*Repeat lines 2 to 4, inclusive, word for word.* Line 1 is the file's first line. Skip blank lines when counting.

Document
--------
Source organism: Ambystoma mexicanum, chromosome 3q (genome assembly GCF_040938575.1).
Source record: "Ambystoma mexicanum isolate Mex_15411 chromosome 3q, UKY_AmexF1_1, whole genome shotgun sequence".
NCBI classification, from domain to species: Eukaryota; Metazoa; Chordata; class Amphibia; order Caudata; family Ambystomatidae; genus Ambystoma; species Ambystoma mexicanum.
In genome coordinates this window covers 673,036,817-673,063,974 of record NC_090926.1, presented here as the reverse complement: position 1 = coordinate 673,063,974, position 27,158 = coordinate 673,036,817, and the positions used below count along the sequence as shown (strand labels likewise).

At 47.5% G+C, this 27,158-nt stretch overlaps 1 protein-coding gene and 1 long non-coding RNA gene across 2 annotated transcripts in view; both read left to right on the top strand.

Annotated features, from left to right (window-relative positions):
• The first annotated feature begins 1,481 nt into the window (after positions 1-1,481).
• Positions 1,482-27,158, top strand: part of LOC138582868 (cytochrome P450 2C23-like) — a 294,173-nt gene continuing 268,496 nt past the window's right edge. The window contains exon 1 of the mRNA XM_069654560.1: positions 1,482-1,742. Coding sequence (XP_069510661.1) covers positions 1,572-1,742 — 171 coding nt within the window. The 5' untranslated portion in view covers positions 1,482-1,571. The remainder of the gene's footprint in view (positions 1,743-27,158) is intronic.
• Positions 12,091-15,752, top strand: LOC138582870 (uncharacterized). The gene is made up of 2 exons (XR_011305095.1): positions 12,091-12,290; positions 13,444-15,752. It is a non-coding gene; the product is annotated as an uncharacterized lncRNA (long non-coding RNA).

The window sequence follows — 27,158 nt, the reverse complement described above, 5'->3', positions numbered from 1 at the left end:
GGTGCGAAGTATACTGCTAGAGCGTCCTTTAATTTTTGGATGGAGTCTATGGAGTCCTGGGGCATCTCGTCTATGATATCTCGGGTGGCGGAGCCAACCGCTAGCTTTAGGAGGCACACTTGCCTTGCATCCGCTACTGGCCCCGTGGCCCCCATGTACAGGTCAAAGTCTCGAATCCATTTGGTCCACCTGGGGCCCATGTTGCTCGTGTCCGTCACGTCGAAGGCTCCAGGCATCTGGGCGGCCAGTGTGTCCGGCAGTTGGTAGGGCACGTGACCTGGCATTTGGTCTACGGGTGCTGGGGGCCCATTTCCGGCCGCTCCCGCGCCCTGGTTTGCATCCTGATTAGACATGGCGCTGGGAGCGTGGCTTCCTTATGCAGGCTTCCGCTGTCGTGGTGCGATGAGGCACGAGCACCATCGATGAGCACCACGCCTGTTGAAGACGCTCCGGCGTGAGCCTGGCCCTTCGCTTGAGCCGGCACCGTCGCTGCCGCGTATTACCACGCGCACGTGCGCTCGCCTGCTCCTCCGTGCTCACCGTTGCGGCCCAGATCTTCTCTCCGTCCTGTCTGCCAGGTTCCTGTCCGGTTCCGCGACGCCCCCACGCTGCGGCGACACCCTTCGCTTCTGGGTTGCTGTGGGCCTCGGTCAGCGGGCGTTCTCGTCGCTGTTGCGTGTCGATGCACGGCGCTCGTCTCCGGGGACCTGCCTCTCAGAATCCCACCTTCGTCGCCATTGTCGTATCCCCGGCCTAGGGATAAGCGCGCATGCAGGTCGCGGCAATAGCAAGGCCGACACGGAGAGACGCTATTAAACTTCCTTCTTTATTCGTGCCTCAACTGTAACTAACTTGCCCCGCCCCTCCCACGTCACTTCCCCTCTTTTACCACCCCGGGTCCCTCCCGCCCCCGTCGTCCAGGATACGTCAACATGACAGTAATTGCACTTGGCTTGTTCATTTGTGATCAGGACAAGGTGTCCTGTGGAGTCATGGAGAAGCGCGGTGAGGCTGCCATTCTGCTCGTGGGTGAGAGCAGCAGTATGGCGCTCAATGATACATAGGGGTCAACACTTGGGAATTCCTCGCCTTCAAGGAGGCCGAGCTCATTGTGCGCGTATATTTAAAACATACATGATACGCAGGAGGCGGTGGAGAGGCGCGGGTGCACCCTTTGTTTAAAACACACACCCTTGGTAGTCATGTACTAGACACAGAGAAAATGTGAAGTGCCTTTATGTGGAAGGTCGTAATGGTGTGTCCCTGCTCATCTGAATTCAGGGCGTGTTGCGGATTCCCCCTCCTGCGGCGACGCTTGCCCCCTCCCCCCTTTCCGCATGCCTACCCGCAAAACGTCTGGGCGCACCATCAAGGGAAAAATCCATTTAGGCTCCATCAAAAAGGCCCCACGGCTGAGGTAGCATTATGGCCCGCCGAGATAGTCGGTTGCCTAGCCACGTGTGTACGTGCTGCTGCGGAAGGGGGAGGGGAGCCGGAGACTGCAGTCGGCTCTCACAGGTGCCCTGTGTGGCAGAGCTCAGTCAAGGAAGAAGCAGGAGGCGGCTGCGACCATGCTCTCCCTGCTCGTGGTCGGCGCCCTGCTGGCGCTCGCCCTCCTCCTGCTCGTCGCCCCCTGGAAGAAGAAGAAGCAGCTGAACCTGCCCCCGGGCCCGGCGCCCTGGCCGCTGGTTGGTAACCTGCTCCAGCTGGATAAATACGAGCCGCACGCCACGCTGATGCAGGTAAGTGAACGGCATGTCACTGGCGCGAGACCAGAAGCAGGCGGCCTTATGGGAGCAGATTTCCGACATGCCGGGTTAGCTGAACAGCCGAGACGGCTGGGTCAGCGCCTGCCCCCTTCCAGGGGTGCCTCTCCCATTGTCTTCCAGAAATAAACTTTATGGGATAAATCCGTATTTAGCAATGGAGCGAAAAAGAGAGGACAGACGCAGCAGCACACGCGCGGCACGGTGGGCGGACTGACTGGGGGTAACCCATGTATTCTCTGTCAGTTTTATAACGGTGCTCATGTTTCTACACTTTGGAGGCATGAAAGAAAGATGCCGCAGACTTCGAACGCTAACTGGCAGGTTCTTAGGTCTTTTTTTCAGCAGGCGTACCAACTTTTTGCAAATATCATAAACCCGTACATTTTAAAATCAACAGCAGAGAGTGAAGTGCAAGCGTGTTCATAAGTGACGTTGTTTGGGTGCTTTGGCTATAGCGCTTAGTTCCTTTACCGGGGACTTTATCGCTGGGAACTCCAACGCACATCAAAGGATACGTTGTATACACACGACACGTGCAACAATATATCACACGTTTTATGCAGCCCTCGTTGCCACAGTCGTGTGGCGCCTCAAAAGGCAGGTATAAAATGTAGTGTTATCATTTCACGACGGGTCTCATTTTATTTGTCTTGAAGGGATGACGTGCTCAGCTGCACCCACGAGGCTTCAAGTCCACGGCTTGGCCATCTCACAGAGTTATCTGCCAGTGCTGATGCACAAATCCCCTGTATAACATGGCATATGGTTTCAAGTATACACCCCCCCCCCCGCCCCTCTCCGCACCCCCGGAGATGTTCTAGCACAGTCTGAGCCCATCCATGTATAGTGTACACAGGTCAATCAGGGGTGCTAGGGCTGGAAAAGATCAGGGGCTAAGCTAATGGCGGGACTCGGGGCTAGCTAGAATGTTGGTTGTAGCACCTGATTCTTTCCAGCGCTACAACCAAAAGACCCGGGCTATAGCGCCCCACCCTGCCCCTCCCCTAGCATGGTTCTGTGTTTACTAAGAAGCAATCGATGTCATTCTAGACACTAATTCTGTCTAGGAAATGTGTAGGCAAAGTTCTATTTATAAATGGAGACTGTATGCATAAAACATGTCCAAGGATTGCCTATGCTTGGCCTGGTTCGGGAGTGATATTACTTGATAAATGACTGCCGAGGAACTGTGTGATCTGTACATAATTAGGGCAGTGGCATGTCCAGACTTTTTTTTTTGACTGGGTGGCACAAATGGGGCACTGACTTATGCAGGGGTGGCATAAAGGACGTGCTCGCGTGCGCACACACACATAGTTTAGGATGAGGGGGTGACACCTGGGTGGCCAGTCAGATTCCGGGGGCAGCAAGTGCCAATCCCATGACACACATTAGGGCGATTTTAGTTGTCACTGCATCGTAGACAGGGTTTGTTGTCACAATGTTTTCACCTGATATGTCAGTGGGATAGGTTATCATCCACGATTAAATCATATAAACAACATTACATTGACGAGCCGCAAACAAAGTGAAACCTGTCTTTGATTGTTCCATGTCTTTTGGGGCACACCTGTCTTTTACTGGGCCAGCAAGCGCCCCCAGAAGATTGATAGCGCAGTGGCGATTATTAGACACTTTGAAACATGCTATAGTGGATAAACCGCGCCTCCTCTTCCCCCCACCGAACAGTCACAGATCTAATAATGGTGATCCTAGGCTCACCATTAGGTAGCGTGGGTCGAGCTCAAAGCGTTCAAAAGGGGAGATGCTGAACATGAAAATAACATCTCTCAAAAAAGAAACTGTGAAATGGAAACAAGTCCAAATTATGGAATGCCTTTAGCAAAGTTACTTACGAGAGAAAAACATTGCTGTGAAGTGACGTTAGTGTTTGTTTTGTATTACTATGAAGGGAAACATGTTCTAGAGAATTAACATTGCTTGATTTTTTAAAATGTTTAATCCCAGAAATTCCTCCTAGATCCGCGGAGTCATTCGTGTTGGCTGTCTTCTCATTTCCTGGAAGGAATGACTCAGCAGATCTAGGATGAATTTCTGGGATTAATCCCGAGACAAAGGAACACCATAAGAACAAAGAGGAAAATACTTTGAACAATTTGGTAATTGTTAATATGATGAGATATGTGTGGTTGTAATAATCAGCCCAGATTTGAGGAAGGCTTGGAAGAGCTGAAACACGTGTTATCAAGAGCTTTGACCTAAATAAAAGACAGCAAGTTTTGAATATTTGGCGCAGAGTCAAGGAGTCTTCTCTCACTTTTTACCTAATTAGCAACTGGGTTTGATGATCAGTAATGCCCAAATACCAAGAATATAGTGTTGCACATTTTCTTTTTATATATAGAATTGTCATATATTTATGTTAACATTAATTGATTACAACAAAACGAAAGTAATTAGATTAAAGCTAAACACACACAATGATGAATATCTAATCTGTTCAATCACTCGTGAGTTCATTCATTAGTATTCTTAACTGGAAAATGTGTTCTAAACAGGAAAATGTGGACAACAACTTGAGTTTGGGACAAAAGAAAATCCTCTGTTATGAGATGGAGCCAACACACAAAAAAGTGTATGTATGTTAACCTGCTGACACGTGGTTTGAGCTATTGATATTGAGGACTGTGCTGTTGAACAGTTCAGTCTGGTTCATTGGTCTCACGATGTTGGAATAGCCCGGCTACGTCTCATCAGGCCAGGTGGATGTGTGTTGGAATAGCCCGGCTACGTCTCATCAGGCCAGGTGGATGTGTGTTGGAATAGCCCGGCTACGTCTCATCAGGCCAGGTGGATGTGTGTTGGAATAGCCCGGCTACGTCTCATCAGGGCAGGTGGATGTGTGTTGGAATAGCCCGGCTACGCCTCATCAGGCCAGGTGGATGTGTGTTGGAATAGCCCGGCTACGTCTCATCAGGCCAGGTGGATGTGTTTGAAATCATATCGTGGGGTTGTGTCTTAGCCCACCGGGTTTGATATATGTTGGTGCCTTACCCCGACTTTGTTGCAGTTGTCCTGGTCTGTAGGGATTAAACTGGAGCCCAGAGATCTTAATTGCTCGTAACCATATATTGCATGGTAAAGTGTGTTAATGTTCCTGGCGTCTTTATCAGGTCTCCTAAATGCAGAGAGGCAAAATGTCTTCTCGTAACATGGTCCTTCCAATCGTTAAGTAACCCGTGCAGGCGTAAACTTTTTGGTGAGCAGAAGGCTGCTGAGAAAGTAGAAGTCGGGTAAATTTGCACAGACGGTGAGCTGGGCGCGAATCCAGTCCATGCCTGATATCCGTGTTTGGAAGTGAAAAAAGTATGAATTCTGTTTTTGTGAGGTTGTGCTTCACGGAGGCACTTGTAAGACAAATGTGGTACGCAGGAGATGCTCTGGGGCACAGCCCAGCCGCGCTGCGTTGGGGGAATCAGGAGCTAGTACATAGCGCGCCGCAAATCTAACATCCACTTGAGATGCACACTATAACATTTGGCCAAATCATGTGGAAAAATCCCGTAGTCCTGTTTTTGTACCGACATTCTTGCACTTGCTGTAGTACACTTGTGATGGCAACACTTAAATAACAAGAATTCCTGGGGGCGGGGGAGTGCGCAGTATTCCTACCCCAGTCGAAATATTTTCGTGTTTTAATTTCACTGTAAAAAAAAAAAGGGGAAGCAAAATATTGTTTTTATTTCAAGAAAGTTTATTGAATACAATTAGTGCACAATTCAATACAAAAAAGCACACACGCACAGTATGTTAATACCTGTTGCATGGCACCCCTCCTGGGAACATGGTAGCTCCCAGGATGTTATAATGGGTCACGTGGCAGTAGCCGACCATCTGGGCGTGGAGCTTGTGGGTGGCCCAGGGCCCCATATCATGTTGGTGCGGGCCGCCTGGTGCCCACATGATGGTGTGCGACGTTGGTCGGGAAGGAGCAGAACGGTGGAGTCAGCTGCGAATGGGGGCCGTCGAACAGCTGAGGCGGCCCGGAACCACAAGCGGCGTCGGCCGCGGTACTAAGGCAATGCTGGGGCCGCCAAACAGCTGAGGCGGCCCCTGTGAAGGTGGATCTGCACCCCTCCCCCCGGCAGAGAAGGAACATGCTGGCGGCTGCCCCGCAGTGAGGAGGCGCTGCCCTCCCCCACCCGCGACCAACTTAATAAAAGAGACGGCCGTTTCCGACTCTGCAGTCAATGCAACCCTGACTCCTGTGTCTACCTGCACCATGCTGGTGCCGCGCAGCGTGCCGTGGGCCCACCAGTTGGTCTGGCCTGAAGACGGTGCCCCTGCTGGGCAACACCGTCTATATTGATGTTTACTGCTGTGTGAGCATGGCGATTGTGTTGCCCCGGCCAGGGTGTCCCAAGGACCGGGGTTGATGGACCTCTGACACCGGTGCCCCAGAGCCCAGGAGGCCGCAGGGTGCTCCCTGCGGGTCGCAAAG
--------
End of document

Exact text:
Source record: "Ambystoma mexicanum isolate Mex_15411 chromosome 3q, UKY_AmexF1_1, whole genome shotgun sequence".
NCBI classification, from domain to species: Eukaryota; Metazoa; Chordata; class Amphibia; order Caudata; family Ambystomatidae; genus Ambystoma; species Ambystoma mexicanum.
In genome coordinates this window covers 673,036,817-673,063,974 of record NC_090926.1, presented here as the reverse complement: position 1 = coordinate 673,063,974, position 27,158 = coordinate 673,036,817, and the positions used below count along the sequence as shown (strand labels likewise).